If you participated in sports in school or in a summer rec program, you undoubtedly needed or received an occasional pep talk from your coach.
The fact is we all can benefit from a timely pep talk in life.
COVID-19 and social distancing are the issues front and center in 2020. If you haven’t felt any anxiety, stress, or discouragement this year, you may be less than completely honest. If you honestly don’t feel any of the above, feel free to skip reading the pep talk below. You won’t hurt my feelings.
To the rest of us who realize that there are challenges to overcome during these difficult days, let me offer the following pep talk – Don’t Give Up!
Okay. So, it’s not original. That doesn’t make the advice any less valid.
In 2019, pastor and author Kyle Idleman wrote the book “Don’t Give Up” — faith that gives you the confidence to keep believing and the courage to keep going. If you, like me, could stand some encouragement, I’d invite you to purchase the book. (And no, I don’t get any royalties for additional book sales.)
Idleman says instead of asking, “How ya doing?” what if he asked, “If there’s one thing you would change in your life, what would it be?” He asked a few thousand people on social media this question and got all kinds of responses.
Their grade-school-age child is losing the battle with cancer. They’re angry with God.
They’ve been married for less than two years. They’re ready to call it quits.
She’s been sick for too long, and the doctors have no idea why.
Another game spent sitting on the bench.
Another screaming tantrum directed at the kids.
She sees a future of unending debt.
He’s certain no one will ever love him.
If none of these apply in your situation, you undoubtedly have your own story that is just as real as any of the above situations.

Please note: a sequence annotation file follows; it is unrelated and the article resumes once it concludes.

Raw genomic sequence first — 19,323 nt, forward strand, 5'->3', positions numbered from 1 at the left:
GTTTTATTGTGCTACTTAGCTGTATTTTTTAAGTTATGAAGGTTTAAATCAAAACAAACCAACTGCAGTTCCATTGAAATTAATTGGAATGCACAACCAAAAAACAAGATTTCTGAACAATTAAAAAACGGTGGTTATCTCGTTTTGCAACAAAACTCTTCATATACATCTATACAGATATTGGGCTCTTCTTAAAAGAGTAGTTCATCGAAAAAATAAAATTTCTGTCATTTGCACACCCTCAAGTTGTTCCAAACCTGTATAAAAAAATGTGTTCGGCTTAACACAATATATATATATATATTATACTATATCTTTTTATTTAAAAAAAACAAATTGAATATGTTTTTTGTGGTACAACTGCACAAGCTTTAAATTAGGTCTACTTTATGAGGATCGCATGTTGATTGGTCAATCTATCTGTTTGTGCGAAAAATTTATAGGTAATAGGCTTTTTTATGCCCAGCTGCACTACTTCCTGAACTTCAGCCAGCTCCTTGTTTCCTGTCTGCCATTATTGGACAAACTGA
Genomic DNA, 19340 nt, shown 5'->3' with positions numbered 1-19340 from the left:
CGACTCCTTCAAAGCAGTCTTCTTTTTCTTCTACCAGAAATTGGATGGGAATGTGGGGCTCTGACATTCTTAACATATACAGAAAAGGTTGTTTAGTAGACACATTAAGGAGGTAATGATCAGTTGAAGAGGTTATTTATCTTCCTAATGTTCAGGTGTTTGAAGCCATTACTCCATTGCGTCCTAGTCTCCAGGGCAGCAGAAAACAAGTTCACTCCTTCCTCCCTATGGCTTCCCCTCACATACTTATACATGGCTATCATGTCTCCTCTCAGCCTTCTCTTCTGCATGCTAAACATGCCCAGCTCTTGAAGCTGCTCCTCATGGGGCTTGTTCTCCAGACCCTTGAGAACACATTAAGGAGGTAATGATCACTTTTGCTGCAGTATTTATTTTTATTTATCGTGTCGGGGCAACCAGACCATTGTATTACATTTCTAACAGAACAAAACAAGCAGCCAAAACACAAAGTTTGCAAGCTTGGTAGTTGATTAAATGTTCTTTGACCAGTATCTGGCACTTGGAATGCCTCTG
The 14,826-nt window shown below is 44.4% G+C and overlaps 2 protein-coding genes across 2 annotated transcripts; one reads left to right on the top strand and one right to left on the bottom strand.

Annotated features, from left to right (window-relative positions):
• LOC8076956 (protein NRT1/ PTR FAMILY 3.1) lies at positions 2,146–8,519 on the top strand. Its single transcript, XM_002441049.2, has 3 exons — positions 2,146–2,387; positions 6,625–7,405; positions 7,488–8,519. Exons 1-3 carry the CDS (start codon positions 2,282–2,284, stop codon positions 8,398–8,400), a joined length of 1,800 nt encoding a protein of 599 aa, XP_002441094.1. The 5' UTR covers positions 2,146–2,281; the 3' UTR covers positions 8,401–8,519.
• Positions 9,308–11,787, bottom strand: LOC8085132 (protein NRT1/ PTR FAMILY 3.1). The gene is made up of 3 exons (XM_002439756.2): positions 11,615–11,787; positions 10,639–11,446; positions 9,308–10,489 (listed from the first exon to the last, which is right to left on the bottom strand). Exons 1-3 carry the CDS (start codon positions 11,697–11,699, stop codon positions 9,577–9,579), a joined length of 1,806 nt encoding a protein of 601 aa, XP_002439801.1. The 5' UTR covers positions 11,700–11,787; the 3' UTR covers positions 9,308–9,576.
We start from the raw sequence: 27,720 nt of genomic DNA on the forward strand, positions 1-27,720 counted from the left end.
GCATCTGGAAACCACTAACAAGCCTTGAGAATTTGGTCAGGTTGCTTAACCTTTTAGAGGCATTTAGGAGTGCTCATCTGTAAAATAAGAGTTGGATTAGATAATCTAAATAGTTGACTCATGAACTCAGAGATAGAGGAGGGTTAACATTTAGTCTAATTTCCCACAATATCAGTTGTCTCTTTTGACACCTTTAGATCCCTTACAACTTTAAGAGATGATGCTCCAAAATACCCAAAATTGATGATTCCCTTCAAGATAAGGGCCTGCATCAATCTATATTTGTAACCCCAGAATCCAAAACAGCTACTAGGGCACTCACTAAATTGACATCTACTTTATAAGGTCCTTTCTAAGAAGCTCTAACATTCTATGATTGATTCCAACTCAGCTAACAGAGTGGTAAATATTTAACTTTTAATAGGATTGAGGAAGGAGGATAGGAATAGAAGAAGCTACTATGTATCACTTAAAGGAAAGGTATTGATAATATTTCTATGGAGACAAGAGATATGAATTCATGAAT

Life is hard. I’m not sure I can make it in my business, job, career, school, marriage or in life. If that’s how you feel, let me offer the following three-word pep talk: Don’t Give Up!
That’s right. Don’t give up. Keep going. Hang on.
Anyone who has run a marathon knows the value of encouragement. It’s not easy running more than 26 miles in heat, cold, wind or hills. At least I don’t think it is easy because I’ve never done it. I used to run long distances like a mile or two, and that was plenty for me.
Anyway, when family or friends are standing along the marathon route yelling encouragement to the runner, it can give the runner new energy to stay the course and finish the race.
Idleman notes two main ways a person can give the pep talk. One is the Mr. Rogers approach from someone who offers comfort, a warm smile, a soft voice, a pat on the back, and an awesome sweater jacket like Mr. Rogers wore.
But what we may sometimes need is a pep talk from a person like William Wallace in “Braveheart.” He would grab you by the shoulder and likely growl stuff like, “This is not the time to give up and go home. It’s time to fight. Don’t you dare back down. You’re tired. You’re discouraged. But don’t give up!”
Notice the latter example has verbs. Now we’re getting somewhere.
Idleman said: “Encouragement is a battle cry. It’s a call to move, to act, to advance. What kind of words accomplish that? To encourage means, of course, to give courage – to ‘speak courage into.’ That’s not the same as making someone feel better. It’s not patching up a wound but rather putting a weapon in their hands. It’s giving them a fresh horse and the will to advance.
“I don’t know which one you need – the blue sweater guy or the blue face guy. Probably a little bit of both. But I’ve discovered that many of us have some voices of comfort in our lives, yet what we really need is a voice of courage. We may feel the need for sympathy when what we really need is strength,” said Idleman.
No matter what life throws at you, don’t give up!